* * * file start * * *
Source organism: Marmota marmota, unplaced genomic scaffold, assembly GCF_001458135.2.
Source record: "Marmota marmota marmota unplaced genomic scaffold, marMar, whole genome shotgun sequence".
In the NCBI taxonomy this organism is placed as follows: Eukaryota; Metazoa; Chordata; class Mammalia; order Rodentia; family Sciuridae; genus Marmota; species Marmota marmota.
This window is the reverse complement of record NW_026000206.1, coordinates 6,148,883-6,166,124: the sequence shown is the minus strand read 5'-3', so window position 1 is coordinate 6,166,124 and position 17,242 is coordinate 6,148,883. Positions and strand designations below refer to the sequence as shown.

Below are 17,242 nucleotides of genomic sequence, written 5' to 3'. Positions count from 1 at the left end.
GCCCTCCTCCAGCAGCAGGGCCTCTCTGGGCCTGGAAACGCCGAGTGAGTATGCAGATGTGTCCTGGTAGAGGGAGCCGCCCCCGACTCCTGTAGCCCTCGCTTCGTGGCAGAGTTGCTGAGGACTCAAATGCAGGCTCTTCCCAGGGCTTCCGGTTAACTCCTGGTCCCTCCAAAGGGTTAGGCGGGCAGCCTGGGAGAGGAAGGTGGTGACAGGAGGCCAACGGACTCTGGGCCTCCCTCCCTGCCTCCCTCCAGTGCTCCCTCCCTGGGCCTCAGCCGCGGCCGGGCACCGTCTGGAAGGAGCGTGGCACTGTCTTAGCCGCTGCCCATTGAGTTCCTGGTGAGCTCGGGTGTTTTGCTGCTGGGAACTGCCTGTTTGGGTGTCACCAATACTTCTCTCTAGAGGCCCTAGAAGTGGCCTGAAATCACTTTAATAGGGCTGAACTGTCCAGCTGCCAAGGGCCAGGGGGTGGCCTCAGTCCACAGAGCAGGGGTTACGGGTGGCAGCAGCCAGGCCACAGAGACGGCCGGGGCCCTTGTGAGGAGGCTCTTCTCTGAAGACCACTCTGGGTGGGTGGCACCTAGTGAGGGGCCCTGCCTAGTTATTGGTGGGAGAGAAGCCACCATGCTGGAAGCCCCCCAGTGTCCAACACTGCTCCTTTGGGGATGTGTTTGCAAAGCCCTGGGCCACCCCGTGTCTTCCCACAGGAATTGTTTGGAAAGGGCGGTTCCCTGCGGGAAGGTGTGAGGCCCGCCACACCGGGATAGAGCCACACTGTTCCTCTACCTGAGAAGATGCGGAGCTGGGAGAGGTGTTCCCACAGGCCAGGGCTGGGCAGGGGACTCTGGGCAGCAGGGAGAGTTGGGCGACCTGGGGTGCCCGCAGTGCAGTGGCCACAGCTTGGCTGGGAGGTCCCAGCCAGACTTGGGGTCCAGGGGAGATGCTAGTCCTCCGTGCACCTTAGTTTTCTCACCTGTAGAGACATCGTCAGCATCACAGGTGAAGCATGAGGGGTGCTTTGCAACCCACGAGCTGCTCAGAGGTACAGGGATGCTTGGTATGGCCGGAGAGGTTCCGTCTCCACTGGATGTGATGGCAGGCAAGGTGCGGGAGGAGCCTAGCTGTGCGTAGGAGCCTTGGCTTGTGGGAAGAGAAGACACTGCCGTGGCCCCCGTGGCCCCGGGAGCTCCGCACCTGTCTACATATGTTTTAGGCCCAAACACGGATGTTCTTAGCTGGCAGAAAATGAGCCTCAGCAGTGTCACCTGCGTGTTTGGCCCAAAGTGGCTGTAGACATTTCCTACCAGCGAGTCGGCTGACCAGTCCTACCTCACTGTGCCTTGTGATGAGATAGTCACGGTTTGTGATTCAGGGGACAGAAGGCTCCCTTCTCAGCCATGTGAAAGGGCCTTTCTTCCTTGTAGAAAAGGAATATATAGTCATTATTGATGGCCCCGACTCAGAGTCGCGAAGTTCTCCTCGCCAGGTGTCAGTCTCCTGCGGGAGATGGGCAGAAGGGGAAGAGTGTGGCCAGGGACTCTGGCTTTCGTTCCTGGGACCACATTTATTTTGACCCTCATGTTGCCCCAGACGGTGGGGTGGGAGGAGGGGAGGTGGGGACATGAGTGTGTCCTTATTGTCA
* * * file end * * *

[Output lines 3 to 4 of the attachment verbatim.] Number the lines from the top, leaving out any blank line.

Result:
In the NCBI taxonomy this organism is placed as follows: Eukaryota; Metazoa; Chordata; class Mammalia; order Rodentia; family Sciuridae; genus Marmota; species Marmota marmota.
This window is the reverse complement of record NW_026000206.1, coordinates 6,148,883-6,166,124: the sequence shown is the minus strand read 5'-3', so window position 1 is coordinate 6,166,124 and position 17,242 is coordinate 6,148,883. Positions and strand designations below refer to the sequence as shown.